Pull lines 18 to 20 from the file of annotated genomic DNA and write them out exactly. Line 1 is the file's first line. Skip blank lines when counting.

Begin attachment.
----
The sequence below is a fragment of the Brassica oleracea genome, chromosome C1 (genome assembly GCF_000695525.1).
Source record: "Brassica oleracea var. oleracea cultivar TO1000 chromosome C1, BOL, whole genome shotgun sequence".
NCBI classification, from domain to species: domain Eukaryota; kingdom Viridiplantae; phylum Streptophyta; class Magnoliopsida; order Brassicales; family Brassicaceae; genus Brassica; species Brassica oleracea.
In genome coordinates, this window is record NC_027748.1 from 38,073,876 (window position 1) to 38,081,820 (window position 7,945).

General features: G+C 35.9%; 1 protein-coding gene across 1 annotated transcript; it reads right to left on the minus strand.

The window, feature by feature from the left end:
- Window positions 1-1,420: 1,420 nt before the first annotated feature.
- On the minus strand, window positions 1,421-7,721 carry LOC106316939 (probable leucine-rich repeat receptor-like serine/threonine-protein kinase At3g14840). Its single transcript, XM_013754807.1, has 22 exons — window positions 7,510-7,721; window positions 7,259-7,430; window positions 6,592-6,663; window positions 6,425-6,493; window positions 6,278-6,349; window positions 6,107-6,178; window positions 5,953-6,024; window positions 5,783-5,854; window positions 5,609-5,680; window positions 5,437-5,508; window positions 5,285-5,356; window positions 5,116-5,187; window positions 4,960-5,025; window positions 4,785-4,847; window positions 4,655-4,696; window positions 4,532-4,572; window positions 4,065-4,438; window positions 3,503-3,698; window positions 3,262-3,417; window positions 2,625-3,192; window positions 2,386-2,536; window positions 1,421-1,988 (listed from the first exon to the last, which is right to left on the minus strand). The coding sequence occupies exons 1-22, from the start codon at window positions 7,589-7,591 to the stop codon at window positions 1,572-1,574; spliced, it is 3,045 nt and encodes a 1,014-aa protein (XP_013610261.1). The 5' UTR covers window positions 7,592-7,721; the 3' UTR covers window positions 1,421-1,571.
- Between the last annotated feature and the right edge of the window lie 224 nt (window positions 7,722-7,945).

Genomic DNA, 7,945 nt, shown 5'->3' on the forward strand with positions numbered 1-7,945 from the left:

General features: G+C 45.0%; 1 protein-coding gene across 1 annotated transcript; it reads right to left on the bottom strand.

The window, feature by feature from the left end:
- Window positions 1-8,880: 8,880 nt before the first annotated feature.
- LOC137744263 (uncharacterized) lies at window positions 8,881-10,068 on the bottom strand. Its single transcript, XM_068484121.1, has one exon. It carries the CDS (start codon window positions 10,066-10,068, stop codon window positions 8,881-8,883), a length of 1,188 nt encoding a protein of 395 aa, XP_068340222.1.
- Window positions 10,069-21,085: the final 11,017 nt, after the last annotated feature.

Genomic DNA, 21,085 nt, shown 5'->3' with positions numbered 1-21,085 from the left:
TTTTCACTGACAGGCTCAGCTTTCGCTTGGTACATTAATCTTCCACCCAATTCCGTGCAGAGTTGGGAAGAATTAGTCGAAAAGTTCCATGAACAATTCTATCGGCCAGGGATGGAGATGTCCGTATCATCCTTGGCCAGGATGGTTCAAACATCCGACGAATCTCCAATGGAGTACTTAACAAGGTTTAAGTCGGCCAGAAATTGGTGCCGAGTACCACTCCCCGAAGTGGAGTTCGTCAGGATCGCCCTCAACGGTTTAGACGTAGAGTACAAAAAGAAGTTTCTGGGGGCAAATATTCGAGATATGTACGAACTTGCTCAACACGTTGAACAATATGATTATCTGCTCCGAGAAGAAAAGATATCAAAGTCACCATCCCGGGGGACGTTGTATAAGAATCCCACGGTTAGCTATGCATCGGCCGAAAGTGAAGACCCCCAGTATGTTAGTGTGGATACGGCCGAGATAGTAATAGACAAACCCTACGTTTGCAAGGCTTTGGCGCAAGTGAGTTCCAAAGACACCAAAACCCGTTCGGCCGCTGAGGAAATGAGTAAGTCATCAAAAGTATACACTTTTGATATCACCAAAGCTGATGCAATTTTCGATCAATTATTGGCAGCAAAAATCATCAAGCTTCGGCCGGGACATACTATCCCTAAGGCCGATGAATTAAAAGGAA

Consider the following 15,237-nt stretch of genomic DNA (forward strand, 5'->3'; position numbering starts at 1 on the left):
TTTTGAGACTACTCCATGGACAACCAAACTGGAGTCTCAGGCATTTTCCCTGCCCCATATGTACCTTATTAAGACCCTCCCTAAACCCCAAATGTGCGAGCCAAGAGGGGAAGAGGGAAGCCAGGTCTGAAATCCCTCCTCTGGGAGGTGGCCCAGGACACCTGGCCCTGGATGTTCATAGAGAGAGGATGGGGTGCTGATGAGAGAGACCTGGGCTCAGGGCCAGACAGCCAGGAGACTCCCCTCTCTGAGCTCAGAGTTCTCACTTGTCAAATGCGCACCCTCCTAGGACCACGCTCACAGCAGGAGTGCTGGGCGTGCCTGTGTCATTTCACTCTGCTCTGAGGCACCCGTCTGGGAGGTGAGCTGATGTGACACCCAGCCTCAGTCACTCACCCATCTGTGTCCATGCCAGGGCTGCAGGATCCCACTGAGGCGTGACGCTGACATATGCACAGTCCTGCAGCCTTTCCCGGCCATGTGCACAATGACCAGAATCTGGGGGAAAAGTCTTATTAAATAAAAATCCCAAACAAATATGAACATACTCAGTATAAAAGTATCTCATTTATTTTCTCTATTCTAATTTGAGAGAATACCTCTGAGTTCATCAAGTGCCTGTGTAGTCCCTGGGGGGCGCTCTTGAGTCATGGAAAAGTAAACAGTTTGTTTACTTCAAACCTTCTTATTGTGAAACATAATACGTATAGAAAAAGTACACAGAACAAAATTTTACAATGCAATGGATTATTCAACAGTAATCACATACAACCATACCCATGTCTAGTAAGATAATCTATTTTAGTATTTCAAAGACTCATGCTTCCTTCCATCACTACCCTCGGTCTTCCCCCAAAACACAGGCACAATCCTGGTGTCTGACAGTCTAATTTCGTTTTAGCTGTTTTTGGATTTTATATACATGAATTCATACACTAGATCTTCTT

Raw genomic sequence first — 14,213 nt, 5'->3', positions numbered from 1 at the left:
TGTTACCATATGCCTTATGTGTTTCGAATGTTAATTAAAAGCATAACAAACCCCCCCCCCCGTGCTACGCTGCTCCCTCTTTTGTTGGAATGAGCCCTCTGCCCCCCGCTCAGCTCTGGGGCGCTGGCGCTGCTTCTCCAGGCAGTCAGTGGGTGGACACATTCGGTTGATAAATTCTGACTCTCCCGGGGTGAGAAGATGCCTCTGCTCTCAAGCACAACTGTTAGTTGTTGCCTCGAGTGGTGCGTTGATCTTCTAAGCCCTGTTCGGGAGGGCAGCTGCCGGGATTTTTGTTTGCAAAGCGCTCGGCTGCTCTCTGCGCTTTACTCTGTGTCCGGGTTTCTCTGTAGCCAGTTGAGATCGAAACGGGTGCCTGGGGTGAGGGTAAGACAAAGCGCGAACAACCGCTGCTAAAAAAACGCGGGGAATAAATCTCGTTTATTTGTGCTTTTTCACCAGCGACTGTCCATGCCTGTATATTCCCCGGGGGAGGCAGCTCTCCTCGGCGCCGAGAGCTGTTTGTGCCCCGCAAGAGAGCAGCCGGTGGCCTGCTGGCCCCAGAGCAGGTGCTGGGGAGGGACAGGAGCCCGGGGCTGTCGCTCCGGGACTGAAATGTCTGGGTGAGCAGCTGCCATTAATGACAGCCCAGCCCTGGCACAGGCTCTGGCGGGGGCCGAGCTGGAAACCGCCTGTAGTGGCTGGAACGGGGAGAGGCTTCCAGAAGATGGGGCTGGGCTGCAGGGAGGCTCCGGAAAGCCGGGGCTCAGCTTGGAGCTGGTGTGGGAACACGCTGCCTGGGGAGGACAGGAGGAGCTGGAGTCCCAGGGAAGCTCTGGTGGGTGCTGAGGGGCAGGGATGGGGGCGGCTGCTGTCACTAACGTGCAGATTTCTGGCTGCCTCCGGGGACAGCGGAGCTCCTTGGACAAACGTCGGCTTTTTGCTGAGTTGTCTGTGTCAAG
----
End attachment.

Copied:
Consider the following 15,237-nt stretch of genomic DNA (forward strand, 5'->3'; position numbering starts at 1 on the left):
TTTTGAGACTACTCCATGGACAACCAAACTGGAGTCTCAGGCATTTTCCCTGCCCCATATGTACCTTATTAAGACCCTCCCTAAACCCCAAATGTGCGAGCCAAGAGGGGAAGAGGGAAGCCAGGTCTGAAATCCCTCCTCTGGGAGGTGGCCCAGGACACCTGGCCCTGGATGTTCATAGAGAGAGGATGGGGTGCTGATGAGAGAGACCTGGGCTCAGGGCCAGACAGCCAGGAGACTCCCCTCTCTGAGCTCAGAGTTCTCACTTGTCAAATGCGCACCCTCCTAGGACCACGCTCACAGCAGGAGTGCTGGGCGTGCCTGTGTCATTTCACTCTGCTCTGAGGCACCCGTCTGGGAGGTGAGCTGATGTGACACCCAGCCTCAGTCACTCACCCATCTGTGTCCATGCCAGGGCTGCAGGATCCCACTGAGGCGTGACGCTGACATATGCACAGTCCTGCAGCCTTTCCCGGCCATGTGCACAATGACCAGAATCTGGGGGAAAAGTCTTATTAAATAAAAATCCCAAACAAATATGAACATACTCAGTATAAAAGTATCTCATTTATTTTCTCTATTCTAATTTGAGAGAATACCTCTGAGTTCATCAAGTGCCTGTGTAGTCCCTGGGGGGCGCTCTTGAGTCATGGAAAAGTAAACAGTTTGTTTACTTCAAACCTTCTTATTGTGAAACATAATACGTATAGAAAAAGTACACAGAACAAAATTTTACAATGCAATGGATTATTCAACAGTAATCACATACAACCATACCCATGTCTAGTAAGATAATCTATTTTAGTATTTCAAAGACTCATGCTTCCTTCCATCACTACCCTCGGTCTTCCCCCAAAACACAGGCACAATCCTGGTGTCTGACAGTCTAATTTCGTTTTAGCTGTTTTTGGATTTTATATACATGAATTCATACACTAGATCTTCTT

Raw genomic sequence first — 14,213 nt, 5'->3', positions numbered from 1 at the left: